Professor Julia Balashova, who was affiliated with the Knight Center as a Fulbright Scholar while doing research at MSU during the past academic year, was the main speaker at a recent workshop called “Communication Education in the Leading USA Universities and Possibilities of the Fulbright Program.”
The workshop took place at St. Petersburg State University (Russia) where she heads the master’s program in popular science journalism.
Focusing on the MSU School of Journalism, Balashova described the life of American students and campus life such as university sports, learning and leisure activities. She also spoke about differences between Russian and American educational programs, educational processes, the evaluation system and interaction with the educational environment.
A newly published study by professor Mariam Gersamia of Ivane Javakhishvilli Tbilisi State University in the Republic of Georgia and Knight Center director Eric Freedman examines the journalism accreditation process in that post-communist South Caucasus country.
Since independence in 1991, Georgia has made significant progress with democratization and now has what is considered the freest, most independent and most diverse press among the ex-Soviet Caucasus and Central Asian countries. There have also been improvements in the quality of journalism education as part of a national process of educational reform, but the curricula remain hampered by Soviet-era legacies in content and pedagogy.
Their essay, “Challenges to Creating Vibrant Media Education in Young Democracies: Accreditation for Media Schools in Georgia,” compares a leading university’s curriculum with the UNESCO model curricula for journalism education. It also discusses the purposes and standards of accreditation for journalism and mass communication programs, and concludes that the current accreditation process in Georgia needs improvement.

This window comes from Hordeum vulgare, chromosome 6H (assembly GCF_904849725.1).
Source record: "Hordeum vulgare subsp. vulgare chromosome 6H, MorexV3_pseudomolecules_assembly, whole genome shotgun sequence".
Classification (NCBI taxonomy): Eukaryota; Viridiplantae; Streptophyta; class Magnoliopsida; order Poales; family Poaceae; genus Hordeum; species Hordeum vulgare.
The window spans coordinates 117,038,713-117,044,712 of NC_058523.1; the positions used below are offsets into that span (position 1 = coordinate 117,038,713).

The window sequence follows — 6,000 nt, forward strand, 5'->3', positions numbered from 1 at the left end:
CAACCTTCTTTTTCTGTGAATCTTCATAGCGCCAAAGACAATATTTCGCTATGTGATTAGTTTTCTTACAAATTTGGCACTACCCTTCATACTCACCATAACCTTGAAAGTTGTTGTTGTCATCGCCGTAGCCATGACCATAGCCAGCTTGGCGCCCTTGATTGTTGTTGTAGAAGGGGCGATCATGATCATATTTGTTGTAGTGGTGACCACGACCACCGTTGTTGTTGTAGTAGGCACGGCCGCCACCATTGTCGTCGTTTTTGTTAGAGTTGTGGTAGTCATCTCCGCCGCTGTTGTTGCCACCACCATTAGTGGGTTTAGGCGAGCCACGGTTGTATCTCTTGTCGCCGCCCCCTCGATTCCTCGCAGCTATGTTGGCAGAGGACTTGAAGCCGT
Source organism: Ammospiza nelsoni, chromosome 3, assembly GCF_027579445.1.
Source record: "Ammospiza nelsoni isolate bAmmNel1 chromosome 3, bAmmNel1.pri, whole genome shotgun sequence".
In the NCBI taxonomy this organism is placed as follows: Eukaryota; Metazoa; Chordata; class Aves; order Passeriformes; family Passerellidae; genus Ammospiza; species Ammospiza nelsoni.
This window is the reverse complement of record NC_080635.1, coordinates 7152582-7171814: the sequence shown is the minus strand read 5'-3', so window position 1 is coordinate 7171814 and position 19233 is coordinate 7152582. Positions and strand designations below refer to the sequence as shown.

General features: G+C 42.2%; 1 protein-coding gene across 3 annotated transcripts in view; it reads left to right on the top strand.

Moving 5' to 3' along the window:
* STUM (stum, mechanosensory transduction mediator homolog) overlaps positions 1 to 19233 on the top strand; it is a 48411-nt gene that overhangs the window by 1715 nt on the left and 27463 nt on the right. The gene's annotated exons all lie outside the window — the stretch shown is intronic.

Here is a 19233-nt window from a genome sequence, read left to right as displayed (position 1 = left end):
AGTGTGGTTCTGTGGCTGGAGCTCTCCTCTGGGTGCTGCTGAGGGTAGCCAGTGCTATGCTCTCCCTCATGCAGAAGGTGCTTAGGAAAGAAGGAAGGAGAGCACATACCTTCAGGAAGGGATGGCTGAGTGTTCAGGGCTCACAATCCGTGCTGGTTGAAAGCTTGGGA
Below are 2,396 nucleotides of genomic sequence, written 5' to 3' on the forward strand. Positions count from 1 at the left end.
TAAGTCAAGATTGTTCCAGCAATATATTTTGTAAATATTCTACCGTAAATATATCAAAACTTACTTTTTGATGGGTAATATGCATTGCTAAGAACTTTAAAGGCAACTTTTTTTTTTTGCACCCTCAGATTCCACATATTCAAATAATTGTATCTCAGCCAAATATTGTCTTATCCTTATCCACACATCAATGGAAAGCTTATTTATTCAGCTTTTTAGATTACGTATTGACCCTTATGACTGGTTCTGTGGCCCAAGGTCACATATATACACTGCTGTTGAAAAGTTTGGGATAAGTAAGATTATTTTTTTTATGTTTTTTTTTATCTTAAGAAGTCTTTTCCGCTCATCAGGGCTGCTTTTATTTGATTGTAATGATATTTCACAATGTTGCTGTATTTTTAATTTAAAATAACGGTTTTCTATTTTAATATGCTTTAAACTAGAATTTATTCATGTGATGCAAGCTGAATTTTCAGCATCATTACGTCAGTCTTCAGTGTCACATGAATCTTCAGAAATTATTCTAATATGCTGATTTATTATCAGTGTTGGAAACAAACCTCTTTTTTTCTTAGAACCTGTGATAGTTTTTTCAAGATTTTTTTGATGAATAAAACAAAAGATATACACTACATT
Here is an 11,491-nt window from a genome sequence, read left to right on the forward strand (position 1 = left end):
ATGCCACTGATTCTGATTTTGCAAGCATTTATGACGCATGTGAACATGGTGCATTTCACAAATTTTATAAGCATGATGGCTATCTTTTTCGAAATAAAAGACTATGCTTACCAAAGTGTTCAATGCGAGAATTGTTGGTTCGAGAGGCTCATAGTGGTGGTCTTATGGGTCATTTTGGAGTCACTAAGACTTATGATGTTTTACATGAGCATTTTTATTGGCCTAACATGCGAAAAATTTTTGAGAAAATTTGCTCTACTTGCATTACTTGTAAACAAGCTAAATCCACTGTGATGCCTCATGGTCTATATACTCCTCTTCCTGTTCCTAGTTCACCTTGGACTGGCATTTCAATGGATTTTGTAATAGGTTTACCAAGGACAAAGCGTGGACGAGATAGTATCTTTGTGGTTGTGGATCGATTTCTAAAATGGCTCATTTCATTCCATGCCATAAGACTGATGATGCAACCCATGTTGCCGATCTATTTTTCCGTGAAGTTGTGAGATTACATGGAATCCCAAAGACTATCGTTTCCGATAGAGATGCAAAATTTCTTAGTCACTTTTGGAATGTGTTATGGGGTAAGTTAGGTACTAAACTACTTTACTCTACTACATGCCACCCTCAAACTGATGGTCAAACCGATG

The study appeared in Journalism & Mass Communication Educator.
A story by Knight Center graduate student Carin Tunney was recently named a finalist in a national Association of Food Journalists competition.
The story “Can tiny livestock solve big hunger” about eating insects in North America appeared in two Knight Center publications: The Food Fix and Great Lakes Echo.
The winner will be announced in September at the annual conference of the Association of Food Journalists in Philadelphia.
Knight Center research director Bruno Takahashi won the top faculty paper award in the Scholastic Journalism Division of the Association for Education in Journalism and Mass Communication (AEJMC) conference.
The paper titled “Students’ experiences in an environmental journalism master’s program: An application of knowledge-based journalism principles,” was co-authored with doctoral student Perry Parks.
The paper presents a qualitative analysis of in-depth interviews with graduates from the master’s program in journalism at MSU. The study highlights the challenges faced by journalism students interested in environmental reporting. A main challenges is the perceived gap between communication theory, statistics and research methods, and the practice of journalism.
The paper will be presented at the AEJMC conference in Chicago, August 9 to the 12, 2017.